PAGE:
The Spiritual Care Task Force groups: research, implementation, and education work to ensure that spirituality and spiritual care remain at the front of people’s minds and at the heart of palliative care provision. For some, working in small teams or alone, awareness of education resources can be difficult.
Issue 82, August 2013
Holly Fights Cancer One Mile at a Time
Enthusiasm and Shared Learning Mark the Second Gathering of the New Chaplaincy Research Collaborative
HealthCare Chaplaincy’s Director of Clinical Pastoral Education Moves West
The Cross Section of Medicine and Spirituality — An All-day Conference for Clergy/Chaplains
Significance of results: Spirituality plays a central role in the cancer experience of this underserved ethnically-diverse population. While spirituality seems to be a universal concern in advanced cancer patients, the meaning of spirituality differs across individuals, with some equating it with organized religion and others taking a more individualized approach. It is important that psychosocial interventions are developed to address this concern. Future research is needed to further explore the different ways that patients conceptualize spirituality and to develop spiritually-based treatments that are not “one size fits all.”
via Cambridge Journals Online – Palliative & Supportive Care – Abstract – Do spiritual patients want spiritual interventions?: A qualitative exploration of underserved cancer patients’ perspectives on religion and spirituality.
I feel privileged to work with our 13 chaplains, as they truly understand and communicate what it means to be present, whether it is at a Waffle House or wherever you call home.
Hospice’s professional roles in end-of-life care can be widely misunderstood by physicians, patients, and family members as well as others who do not work directly with them. The role of the spiritual counselor may be the most misunderstood due to the nature of this professional title. Hospice care at the end of life is holistic in that it is important to meet physical, emotional, and spiritual needs of the patient and their family. In order to provide the most complete and beneficial end-of-life care, it is important to understand the complexity and the importance of the role of the spiritual counselor.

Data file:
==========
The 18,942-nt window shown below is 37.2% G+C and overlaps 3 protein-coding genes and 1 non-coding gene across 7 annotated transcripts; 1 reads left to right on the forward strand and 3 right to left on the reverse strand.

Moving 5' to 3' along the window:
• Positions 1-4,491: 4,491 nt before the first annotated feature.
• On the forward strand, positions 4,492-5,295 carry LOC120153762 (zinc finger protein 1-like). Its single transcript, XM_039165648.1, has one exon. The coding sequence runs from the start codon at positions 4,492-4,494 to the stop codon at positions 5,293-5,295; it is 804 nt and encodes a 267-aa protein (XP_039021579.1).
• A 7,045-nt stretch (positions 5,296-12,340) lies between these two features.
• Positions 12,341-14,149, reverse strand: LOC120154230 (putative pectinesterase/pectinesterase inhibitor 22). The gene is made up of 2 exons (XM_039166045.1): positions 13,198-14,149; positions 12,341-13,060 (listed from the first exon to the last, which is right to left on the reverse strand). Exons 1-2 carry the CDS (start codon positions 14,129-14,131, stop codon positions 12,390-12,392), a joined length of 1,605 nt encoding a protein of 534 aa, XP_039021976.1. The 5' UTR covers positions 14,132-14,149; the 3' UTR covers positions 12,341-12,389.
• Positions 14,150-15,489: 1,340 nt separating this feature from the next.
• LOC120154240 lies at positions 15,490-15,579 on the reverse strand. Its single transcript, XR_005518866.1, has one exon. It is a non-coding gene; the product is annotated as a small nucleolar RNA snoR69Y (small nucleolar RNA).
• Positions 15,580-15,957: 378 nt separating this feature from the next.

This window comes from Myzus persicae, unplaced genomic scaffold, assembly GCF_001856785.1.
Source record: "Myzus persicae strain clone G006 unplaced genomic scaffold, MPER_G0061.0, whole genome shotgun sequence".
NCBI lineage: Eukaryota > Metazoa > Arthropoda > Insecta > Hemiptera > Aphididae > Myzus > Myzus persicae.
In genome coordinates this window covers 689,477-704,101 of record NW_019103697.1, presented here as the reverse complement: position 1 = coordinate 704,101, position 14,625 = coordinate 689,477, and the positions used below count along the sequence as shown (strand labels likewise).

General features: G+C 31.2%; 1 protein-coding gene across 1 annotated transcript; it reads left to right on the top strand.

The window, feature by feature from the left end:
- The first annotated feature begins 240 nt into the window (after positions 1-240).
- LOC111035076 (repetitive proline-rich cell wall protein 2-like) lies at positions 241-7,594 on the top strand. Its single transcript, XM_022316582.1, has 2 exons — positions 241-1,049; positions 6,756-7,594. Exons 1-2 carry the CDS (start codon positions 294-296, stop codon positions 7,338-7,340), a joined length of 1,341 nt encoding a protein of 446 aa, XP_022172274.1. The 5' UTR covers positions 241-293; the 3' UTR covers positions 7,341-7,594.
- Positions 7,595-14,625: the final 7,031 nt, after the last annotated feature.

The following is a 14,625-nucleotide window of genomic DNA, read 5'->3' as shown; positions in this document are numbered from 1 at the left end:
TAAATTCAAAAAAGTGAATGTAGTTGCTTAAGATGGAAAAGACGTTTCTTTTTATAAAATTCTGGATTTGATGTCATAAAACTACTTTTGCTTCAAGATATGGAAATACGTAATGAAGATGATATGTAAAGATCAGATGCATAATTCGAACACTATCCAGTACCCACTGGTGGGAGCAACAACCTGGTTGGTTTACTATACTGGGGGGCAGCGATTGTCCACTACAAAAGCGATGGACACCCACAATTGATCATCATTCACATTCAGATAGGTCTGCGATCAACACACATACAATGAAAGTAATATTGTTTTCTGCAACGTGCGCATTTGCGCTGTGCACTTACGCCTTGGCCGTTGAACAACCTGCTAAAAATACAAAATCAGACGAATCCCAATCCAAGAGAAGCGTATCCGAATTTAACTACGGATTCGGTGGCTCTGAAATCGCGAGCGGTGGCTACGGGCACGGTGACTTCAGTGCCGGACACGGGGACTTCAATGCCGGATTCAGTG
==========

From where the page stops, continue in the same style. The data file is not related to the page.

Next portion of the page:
The hospice chaplain is specially trained in supporting people as they look at the spiritual aspect of their lives. The hospice chaplain can also provide connection for the patient/family clergy or denomination of choice.
– Soul in the Hospital
– Sacred Dying
– Urban Legends of Aging: 4% Fallacy
– Caregiving Dreams
– Case Study: Dementia Care
– Web Sites to See
– Books of Interest
– Transience of Life
HealthCare Chaplaincy in New York is a leading multifaith organization for the integration of spiritual care within health care and palliative care through research, professional education and clinical practice.
Recently I hosted a spring conference for chaplains, and the overall topic was palliative care. A local pulmonologist did an excellent job with his presentation, “Palliative Care and Lung Disease”. He did something I did not expect. He tailored it specifically to chaplains